Comet Wirtanen is looking to be the best comet this season. It is a short-period comet that comes around every 5.6 years. It should be at it’s best as it passes closest to Earth:
- Occurs Dec 16, 2018
- Less than 4 days after perihelion
- The comet is near its brightest
- Geocentric Distance 0.0775 AU
- 30 Lunar distances
- 11.5 million km
- 7.1 million miles
So, it has 2 more weeks until that happens and look at the size of that thing already. It is huge! See the comparison with the moon taken with the same scope below:
BTW, the above image appeared on the home page of SpaceWeather.com on Dec 4th and 5th, 2018 and is also featured in an article on the Televue Optics blog, which are the guys that make my scope and focal reducer/flattener. 🙂
I re-vamped the above image with the better version star-freeze image (and also with both the comet and the moon oriented north) and that is here:
I shot two sets of data for this comet. Both were 40 sub-images. The first image and the image below are from the first set. The moon/comet comparison image above was done from the second set.
Taking another crack at processing the first data set, I made this version below that has a slightly different comet position, is a little lighter and shows more coma, but less tail:
Here’s the second set of data with a star streaks and star freeze version of the comet with extra processing plus a red boost on the former and minimal processing for the latter:
Finally, here are both sets of the comet together, but with the background stars from only one set of 40 x 2 min subs:
Lots more coma is visible, plus the tail from the fist set of subs shows as well. I think here we have a coma that is so bright it is blowing out the faint tail as seen in the second set above. Not as much coma was picked up when it was lower in the sky muck, but the wavelengths from the tail got through and made it more obvious, as seen in the first set of subs.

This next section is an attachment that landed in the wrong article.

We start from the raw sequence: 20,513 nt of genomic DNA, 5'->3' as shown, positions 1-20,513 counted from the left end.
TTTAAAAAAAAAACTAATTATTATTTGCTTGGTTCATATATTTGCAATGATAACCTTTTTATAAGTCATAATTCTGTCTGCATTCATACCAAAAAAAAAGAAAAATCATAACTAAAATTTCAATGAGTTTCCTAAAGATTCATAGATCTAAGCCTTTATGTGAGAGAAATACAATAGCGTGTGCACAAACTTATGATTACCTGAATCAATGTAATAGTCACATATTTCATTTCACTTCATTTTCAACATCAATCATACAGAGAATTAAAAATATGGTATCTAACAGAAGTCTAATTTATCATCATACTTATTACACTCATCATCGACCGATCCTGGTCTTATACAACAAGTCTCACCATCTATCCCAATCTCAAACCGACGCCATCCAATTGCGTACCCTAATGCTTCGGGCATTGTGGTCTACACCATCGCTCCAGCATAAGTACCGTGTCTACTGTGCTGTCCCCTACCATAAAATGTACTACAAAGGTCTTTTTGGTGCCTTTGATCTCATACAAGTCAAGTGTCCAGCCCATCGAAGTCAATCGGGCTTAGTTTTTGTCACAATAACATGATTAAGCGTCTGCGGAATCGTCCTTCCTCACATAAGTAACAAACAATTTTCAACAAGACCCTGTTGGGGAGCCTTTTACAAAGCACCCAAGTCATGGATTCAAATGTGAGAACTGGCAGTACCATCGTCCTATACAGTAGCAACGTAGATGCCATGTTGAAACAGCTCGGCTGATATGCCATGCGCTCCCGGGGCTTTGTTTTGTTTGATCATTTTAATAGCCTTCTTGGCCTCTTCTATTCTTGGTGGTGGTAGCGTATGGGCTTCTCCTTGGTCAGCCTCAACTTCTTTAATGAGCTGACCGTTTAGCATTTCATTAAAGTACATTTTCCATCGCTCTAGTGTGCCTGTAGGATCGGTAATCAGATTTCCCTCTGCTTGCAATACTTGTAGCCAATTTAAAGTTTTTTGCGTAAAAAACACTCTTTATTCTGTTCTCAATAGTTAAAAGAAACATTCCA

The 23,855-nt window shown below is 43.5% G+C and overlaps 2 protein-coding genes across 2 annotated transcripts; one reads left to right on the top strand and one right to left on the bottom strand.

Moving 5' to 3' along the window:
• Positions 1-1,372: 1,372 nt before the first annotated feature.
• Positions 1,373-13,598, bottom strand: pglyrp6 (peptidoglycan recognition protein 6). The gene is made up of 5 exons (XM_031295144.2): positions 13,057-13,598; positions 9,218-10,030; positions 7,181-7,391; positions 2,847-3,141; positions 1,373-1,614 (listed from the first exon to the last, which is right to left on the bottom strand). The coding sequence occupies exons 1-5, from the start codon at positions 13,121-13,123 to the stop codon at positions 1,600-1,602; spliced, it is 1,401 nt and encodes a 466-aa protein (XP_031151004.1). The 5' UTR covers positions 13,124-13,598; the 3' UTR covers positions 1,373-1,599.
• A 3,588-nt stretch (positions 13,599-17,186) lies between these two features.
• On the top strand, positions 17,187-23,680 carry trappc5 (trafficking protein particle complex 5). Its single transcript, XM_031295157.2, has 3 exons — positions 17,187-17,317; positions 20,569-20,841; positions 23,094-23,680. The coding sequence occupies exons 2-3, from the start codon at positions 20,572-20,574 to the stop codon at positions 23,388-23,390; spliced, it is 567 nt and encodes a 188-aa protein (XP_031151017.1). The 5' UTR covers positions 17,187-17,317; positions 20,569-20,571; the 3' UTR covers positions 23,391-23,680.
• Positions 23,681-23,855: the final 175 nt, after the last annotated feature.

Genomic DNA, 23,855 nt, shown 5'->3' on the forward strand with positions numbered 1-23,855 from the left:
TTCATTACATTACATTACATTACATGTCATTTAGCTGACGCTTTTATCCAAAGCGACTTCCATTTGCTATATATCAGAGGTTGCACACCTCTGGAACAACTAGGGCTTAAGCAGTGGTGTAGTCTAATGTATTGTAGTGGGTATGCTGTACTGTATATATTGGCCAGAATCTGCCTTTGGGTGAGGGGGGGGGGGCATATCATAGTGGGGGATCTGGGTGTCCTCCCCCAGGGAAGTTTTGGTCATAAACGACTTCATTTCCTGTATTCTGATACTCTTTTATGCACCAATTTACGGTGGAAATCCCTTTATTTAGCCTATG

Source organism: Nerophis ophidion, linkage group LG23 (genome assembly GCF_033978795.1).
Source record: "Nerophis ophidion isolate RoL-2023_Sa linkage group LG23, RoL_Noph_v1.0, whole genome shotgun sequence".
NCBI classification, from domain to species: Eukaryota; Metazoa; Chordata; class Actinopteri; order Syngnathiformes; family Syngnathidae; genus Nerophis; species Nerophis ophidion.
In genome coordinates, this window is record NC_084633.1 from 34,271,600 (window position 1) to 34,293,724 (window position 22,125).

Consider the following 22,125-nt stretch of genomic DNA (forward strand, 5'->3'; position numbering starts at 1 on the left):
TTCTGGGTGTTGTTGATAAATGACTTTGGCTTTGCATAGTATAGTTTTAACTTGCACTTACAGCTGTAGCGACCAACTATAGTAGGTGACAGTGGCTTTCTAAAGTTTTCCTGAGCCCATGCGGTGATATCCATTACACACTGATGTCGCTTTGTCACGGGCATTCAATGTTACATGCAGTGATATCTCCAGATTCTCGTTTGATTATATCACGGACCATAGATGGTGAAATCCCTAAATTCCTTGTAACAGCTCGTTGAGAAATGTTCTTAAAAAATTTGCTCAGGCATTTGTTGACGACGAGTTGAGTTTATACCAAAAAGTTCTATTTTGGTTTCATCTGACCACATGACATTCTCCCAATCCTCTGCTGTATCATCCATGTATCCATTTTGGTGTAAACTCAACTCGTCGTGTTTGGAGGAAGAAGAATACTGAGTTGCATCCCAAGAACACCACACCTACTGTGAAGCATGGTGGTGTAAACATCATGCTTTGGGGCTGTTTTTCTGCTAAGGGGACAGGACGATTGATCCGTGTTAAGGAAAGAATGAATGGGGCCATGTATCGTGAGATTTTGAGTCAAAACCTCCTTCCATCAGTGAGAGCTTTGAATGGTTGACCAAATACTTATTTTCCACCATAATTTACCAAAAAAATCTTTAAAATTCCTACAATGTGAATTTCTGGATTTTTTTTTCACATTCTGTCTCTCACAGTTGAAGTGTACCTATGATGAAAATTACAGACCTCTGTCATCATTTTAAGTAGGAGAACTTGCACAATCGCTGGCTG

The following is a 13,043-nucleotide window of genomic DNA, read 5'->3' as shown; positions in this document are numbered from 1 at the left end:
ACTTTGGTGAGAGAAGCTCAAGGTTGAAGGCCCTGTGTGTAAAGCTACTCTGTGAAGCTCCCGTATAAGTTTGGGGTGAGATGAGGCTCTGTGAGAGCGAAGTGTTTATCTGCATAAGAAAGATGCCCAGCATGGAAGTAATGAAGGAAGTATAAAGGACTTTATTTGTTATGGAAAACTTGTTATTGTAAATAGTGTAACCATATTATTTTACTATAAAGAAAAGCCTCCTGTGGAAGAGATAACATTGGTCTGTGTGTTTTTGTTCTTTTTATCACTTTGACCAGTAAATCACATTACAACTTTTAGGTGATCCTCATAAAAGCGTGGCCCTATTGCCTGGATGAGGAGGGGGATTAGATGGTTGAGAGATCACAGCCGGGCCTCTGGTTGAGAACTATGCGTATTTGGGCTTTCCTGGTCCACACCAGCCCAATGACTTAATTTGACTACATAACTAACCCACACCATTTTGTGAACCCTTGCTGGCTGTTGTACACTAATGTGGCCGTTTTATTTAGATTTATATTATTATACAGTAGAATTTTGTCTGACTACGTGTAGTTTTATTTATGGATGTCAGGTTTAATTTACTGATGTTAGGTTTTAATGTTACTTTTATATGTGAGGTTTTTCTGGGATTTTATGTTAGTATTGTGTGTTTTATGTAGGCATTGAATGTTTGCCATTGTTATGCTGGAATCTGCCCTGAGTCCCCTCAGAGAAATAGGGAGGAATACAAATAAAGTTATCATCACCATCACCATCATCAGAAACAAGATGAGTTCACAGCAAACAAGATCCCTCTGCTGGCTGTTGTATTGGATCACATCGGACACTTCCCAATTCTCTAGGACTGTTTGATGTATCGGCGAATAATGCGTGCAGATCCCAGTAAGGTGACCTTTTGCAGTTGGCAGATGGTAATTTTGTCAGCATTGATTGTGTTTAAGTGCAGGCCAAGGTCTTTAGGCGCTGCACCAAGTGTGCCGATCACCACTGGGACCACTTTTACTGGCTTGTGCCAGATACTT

So, it is possible that shorter “core” sub-images mixed in with longer exposures to get the coma might be a way to tame this comet and get a good final image with DSLR equipment. I will try that the next time I get to image this beast.
Edit Dec 23 2018: Reprocess of 2nd set of 120 sec ISO 3200 shots and added in all other data taken that night.
I just knew there was more there. I just had to strive for the right stretch and do selective red channel boosting. The tail was mostly in the red channel and that gets clipped a bit with the removal of LP and background noise. So, I had to leave as much as possible of the red in the tail area but suppress it everywhere else. Some selective masks for various saturation and color balance adjustments did the trick.
Edit Dec 27, 2018:
I had a chance to take another crack at the star-streaks version of the image with the above data and considerations and also added Larson Sekanina filtering for the tail: